When is it time to say goodbye to my beloved pet?

One of the most painful times in my life are those times when I have to send my dog to the Rainbow Bridge.  The decision is the hardest, never knowing if you are doing the right thing.   Is it too soon?  Is there yet hope?  Maybe a new drug?  When all reasonable measures have been exhausted and the time comes our hearts break as we take our best friend for his/her last ride, and our hearts and minds fill with dread as we turn into the vet’s office.

Those eyes, those beautiful eyes, which, for so many years have looked at us with love, laughter, and joy implore our mercy, and yet there is nothing for it.  You hold them tight, sobbing all the while, as the doctor administers that last needle and our friend sleeps forever.  And we weep as we return home and put away the beds, toys, and dishes once enjoyed by our dearest companions and we weep some more.

When I ran across this New York Times article by Jessica Pierce I knew I had to share it.  I hope it helps you decide when it’s time to say goodbye:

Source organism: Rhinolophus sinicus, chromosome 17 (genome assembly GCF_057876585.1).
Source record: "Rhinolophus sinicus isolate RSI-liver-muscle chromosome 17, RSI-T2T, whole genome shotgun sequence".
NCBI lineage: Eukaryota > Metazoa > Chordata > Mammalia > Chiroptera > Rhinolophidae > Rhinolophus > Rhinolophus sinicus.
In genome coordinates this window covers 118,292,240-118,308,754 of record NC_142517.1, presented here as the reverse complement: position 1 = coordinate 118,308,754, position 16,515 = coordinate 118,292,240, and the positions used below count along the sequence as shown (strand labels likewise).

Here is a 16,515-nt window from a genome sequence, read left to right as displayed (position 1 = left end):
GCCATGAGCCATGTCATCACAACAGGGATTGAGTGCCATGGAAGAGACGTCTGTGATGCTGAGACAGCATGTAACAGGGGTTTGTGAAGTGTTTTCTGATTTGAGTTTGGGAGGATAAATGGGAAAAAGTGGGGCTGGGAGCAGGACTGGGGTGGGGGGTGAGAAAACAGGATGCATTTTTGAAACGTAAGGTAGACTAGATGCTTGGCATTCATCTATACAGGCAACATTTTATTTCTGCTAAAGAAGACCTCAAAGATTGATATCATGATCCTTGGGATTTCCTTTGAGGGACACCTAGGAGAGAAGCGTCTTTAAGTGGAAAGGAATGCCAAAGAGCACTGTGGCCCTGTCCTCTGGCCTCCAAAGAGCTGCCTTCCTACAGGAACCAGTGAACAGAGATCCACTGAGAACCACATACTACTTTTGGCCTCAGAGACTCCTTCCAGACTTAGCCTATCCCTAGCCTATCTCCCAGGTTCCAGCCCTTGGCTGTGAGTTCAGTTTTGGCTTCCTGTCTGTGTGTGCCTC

ODY died peacefully last year, Nov. 29. He was 14 and a half. Truth be told, Ody didn’t just die. I killed him. I paid a vet to come to my house and inject a chemical solution into a vein in Ody’s back leg.

People ask me how I knew it was time. There was no watershed, but a slow accumulation of miseries. Ody had been in serious decline for six months. Partial paralysis of his laryngeal muscles made it hard for him to breathe, and he would begin to pant at the slightest exertion. His once deep tenor bark had transformed into a raspy Darth Vader croak. The signals from his addled brain often failed to reach his body, so when I walked him he left a Hansel and Gretel trail of pee and poop behind him. His muscles atrophied, and his walk was crab-like and unsteady. He grew increasingly uninterested in food and people, his two great passions. Worst of all, he began falling more and more frequently and was unable to get up by himself.

Toward the end, I would wake in the night to scuffling sounds. I’d search the house and find Ody trapped behind the piano or tangled up in the exercise equipment. It was on the fourth such night that my husband said: “It’s time. We can’t do this to Ody anymore.”